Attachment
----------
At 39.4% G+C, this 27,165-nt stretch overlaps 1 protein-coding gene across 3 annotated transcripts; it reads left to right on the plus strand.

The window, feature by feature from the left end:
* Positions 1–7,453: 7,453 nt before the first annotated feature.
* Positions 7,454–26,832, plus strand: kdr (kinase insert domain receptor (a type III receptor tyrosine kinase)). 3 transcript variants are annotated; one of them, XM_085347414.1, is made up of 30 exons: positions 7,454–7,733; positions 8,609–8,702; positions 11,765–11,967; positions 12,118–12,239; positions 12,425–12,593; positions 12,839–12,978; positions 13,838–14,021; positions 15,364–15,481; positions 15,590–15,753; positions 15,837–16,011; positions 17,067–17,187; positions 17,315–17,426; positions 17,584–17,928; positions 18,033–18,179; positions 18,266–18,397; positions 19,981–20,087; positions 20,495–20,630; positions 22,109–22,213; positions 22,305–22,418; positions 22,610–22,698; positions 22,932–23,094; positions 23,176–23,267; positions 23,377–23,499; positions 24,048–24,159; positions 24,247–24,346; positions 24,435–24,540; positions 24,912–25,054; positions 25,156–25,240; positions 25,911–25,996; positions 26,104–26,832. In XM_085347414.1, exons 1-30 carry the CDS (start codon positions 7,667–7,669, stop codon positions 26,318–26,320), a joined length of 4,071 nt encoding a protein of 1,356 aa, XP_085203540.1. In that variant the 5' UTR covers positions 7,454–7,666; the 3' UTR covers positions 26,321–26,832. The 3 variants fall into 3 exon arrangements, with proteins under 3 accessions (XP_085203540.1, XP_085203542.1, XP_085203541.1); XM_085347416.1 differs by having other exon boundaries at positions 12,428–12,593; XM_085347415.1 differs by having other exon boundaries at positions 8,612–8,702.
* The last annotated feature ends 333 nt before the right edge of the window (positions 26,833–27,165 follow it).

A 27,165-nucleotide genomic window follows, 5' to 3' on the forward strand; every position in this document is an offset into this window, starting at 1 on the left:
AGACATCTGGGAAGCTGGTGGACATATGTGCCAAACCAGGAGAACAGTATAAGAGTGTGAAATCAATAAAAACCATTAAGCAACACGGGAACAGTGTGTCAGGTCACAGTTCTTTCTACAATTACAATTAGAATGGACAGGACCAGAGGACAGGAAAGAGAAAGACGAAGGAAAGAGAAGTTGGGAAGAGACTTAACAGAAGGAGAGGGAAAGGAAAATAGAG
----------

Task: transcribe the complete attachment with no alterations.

At 39.4% G+C, this 27,165-nt stretch overlaps 1 protein-coding gene across 3 annotated transcripts; it reads left to right on the plus strand.

The window, feature by feature from the left end:
* Positions 1–7,453: 7,453 nt before the first annotated feature.
* Positions 7,454–26,832, plus strand: kdr (kinase insert domain receptor (a type III receptor tyrosine kinase)). 3 transcript variants are annotated; one of them, XM_085347414.1, is made up of 30 exons: positions 7,454–7,733; positions 8,609–8,702; positions 11,765–11,967; positions 12,118–12,239; positions 12,425–12,593; positions 12,839–12,978; positions 13,838–14,021; positions 15,364–15,481; positions 15,590–15,753; positions 15,837–16,011; positions 17,067–17,187; positions 17,315–17,426; positions 17,584–17,928; positions 18,033–18,179; positions 18,266–18,397; positions 19,981–20,087; positions 20,495–20,630; positions 22,109–22,213; positions 22,305–22,418; positions 22,610–22,698; positions 22,932–23,094; positions 23,176–23,267; positions 23,377–23,499; positions 24,048–24,159; positions 24,247–24,346; positions 24,435–24,540; positions 24,912–25,054; positions 25,156–25,240; positions 25,911–25,996; positions 26,104–26,832. In XM_085347414.1, exons 1-30 carry the CDS (start codon positions 7,667–7,669, stop codon positions 26,318–26,320), a joined length of 4,071 nt encoding a protein of 1,356 aa, XP_085203540.1. In that variant the 5' UTR covers positions 7,454–7,666; the 3' UTR covers positions 26,321–26,832. The 3 variants fall into 3 exon arrangements, with proteins under 3 accessions (XP_085203540.1, XP_085203542.1, XP_085203541.1); XM_085347416.1 differs by having other exon boundaries at positions 12,428–12,593; XM_085347415.1 differs by having other exon boundaries at positions 8,612–8,702.
* The last annotated feature ends 333 nt before the right edge of the window (positions 26,833–27,165 follow it).

A 27,165-nucleotide genomic window follows, 5' to 3' on the forward strand; every position in this document is an offset into this window, starting at 1 on the left:
AGACATCTGGGAAGCTGGTGGACATATGTGCCAAACCAGGAGAACAGTATAAGAGTGTGAAATCAATAAAAACCATTAAGCAACACGGGAACAGTGTGTCAGGTCACAGTTCTTTCTACAATTACAATTAGAATGGACAGGACCAGAGGACAGGAAAGAGAAAGACGAAGGAAAGAGAAGTTGGGAAGAGACTTAACAGAAGGAGAGGGAAAGGAAAATAGAG